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Minolta Autocord

Overview - Virtually unknown 6x6 twin lens reflex. Made in several models, which can include variously the LVS exposure system, selenium manual meter, CDS meter, Seiko and Optiper shutters. Japanese TLRs are a dime a dozen, but the Minolta Autocord is the only variety that steadily increases in value (on every rare occasion you see one on the resale market). Why? Because it outdid the Rollei 3.5MX and Rolleicords it was designed to emulate (if you doubt this as a purpose, you will notice that the striping around the wind lever and the tripod socket are identical; you will also notice "Chiyoko" where you would expect to see F&H). These are the principal models.

Original Autocord - Optiper shutter

Autocord L - Citizen Shutter, selenium cell meter (nameplate flips up), LVS exposure system (take the reading; add the numbers on the shutter and aperture scales to match the reading).

Autocord RA - Like the Original, but with the Citizen shutter

Autocord CDS I / II / III - Like the L, but with a CdS meter instead of selenium. The last one takes 220 film as well.

In sum, I have discovered that the Autocord has better optics, easier focusing, and a more logical control layout than any other TLR. Too bad mine sat in a closet for 15 years before I learned how to use it. This article will discuss the common features of all of the Autocords. Someone has a listing of all the models, but frankly, I couldn't tell you what the name of mine is - the first model.


Left: myautocord.com; right, deadly sharpness with pleasant bokeh

Main Lens - The Autocord has two lenses: the taking Rokkor, which is a 75mm f/3.5 lens; and the viewing Rokkor, which is a 75mm f/3.2 lens. Both take Rollei Bayonet-1 filters. Spacing between the lenses is normal, and the Minolta Autopole accessory fits over them (this is a set of geared, synchronized polarizers that shows you in the viewfinder what the effect will be on film).

Viewfinder - the viewfinder is a plain ground glass with hairlines to show the frame. There is a pop-down magnifier and sportfinder. I have found this quite a bit easier to focus than the laminated-glass Rollei 3.5MX finders, despite the fact that the viewing lens is slower. Spiratone once made a split-screen groundglass, and you can certainly have a brighter screen cut (Beattie, etc) if you want. I would recommend cutting a piece of the Office Max fresnel bookmark magnifier and dropping it into the finder. Works wonders for this or any other TLR.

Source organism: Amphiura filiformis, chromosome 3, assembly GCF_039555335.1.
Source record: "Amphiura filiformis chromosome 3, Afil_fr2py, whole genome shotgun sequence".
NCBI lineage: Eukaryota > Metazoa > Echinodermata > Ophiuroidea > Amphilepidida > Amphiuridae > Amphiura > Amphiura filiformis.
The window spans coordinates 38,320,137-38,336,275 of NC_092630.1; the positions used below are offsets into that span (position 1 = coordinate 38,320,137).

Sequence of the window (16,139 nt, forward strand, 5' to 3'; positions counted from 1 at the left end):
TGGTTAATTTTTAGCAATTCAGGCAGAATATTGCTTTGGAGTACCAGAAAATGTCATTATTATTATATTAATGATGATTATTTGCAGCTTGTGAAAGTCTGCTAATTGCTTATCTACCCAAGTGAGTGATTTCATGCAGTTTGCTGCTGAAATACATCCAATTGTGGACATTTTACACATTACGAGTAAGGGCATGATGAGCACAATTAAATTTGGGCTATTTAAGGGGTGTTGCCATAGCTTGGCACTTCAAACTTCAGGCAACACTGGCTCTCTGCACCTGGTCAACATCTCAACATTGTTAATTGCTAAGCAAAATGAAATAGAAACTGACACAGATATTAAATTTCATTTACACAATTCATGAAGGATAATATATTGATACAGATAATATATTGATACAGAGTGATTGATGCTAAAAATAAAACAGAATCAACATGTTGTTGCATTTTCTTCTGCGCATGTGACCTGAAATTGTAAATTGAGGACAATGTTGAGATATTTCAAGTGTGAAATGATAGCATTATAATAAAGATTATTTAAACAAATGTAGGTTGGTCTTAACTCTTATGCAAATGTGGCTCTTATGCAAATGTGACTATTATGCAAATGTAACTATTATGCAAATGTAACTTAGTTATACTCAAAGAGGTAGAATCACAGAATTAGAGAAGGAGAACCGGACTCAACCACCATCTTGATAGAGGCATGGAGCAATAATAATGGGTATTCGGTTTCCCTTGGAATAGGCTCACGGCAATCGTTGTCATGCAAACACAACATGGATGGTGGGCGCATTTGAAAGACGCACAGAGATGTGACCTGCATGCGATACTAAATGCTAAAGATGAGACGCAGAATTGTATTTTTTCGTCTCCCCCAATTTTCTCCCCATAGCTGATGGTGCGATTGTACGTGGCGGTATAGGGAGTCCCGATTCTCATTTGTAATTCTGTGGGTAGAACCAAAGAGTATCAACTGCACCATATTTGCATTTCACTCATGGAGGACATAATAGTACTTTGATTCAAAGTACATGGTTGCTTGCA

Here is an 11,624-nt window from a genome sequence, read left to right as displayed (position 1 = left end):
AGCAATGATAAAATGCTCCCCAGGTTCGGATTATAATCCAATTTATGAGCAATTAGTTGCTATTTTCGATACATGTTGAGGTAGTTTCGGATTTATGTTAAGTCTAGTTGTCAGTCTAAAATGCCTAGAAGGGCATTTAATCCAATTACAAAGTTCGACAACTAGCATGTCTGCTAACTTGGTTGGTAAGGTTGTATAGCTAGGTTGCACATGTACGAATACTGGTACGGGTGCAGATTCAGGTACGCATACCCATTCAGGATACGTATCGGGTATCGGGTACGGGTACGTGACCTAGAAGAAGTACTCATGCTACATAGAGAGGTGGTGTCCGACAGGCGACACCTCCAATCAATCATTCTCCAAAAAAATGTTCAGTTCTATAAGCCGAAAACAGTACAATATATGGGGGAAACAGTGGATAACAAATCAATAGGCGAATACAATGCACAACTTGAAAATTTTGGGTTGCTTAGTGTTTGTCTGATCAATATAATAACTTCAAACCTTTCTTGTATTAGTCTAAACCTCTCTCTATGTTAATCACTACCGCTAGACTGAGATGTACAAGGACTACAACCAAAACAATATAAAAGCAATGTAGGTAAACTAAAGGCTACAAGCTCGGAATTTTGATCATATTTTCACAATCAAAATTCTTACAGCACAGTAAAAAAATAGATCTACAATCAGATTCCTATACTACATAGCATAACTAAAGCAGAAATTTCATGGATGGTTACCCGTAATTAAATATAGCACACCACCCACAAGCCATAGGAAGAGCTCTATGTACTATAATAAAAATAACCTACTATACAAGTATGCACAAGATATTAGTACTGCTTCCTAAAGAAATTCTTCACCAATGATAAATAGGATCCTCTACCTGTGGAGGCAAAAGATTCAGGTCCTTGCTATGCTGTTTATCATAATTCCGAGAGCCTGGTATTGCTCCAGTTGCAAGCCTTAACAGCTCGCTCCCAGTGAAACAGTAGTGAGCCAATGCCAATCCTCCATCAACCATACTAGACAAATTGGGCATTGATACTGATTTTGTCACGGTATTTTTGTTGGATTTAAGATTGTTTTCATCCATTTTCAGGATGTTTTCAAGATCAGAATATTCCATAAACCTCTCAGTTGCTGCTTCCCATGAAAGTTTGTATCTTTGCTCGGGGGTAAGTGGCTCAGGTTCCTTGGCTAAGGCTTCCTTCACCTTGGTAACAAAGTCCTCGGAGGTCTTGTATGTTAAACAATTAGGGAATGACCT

Autopole - where would we be without this accessory? A geared dual polarizer that shows you the polarization effect, exactly as it will be on film. Works with Rolleiflex 3.5MX, too.


Special features and burdens - definitely a different animal than the Rolleiflex.

1. The Autocord features a focusing helicoid, not a knob. The focusing lever sweeps an arc under the lensboard. There is a separate arrow for infrared films. The downside is that the lever is made of Zamak, a sometimes-unstable alloy.

2. You can operate the shutter and aperture controls with the same hand, at the same time. Aperture and shutter are via sliders, not the traditional Rollei wheels. No downside here.

3. Unlike the Rollei, the Autocord is capable of double exposures. Push a tab forward and crank the wind lever backward.

4. Speaking of the wind lever, it has a folding tip to lock it in place, rather than having the entire lever fold back into place. This means that it can be folded with one hand. Advantage: Minolta.

5. The shutter runs from 1-1/400 sec, and is cocked by the wind lever. The downside is that the Optiper shutter runs at about half speed, and no one ever wants to fix it. Of course, you can have it timed and go about your merry way. The Citizen shutter is better, but it is usually attached to a much less elegant type of Autocord.

6. The lens is a lot sharper than the Rollei Xenar or Tessar. Enough said. The Rokkor is legendary and I haven't yet encountered one person who disagrees with my assessment that the Japanese version of the Tessar wins hands down.

7. The loading is easier, with a back that does not come off, but the tradeoff is you have to line up the red arrows (instead of using the Rollei Automat's film sensor).

In my opinion, the tradeoffs are well worth the results.


Ever wonder what a party at my house looks like? (Original Autocord on TMY)